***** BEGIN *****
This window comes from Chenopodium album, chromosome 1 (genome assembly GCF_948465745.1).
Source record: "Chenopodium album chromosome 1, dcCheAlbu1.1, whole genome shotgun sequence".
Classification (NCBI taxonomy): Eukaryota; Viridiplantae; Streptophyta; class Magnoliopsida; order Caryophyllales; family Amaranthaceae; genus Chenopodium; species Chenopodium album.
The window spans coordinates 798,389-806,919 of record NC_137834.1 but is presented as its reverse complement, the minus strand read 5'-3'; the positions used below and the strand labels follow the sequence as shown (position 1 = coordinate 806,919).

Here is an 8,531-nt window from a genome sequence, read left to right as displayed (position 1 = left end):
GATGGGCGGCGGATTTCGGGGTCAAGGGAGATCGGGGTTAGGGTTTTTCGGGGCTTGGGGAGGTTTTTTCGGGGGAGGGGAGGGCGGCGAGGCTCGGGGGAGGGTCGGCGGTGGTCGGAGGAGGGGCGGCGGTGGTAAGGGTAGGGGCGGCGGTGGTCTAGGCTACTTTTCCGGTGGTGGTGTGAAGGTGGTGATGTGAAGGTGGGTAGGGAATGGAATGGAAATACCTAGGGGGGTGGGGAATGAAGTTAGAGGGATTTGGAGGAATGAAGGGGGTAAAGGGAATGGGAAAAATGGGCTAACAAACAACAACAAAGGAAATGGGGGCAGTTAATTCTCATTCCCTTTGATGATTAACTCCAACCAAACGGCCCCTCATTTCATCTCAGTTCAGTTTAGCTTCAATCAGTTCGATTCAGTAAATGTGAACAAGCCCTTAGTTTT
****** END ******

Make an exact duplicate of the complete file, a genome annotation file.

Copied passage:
This window comes from Chenopodium album, chromosome 1 (genome assembly GCF_948465745.1).
Source record: "Chenopodium album chromosome 1, dcCheAlbu1.1, whole genome shotgun sequence".
Classification (NCBI taxonomy): Eukaryota; Viridiplantae; Streptophyta; class Magnoliopsida; order Caryophyllales; family Amaranthaceae; genus Chenopodium; species Chenopodium album.
The window spans coordinates 798,389-806,919 of record NC_137834.1 but is presented as its reverse complement, the minus strand read 5'-3'; the positions used below and the strand labels follow the sequence as shown (position 1 = coordinate 806,919).

Here is an 8,531-nt window from a genome sequence, read left to right as displayed (position 1 = left end):
GATGGGCGGCGGATTTCGGGGTCAAGGGAGATCGGGGTTAGGGTTTTTCGGGGCTTGGGGAGGTTTTTTCGGGGGAGGGGAGGGCGGCGAGGCTCGGGGGAGGGTCGGCGGTGGTCGGAGGAGGGGCGGCGGTGGTAAGGGTAGGGGCGGCGGTGGTCTAGGCTACTTTTCCGGTGGTGGTGTGAAGGTGGTGATGTGAAGGTGGGTAGGGAATGGAATGGAAATACCTAGGGGGGTGGGGAATGAAGTTAGAGGGATTTGGAGGAATGAAGGGGGTAAAGGGAATGGGAAAAATGGGCTAACAAACAACAACAAAGGAAATGGGGGCAGTTAATTCTCATTCCCTTTGATGATTAACTCCAACCAAACGGCCCCTCATTTCATCTCAGTTCAGTTTAGCTTCAATCAGTTCGATTCAGTAAATGTGAACAAGCCCTTAGTTTT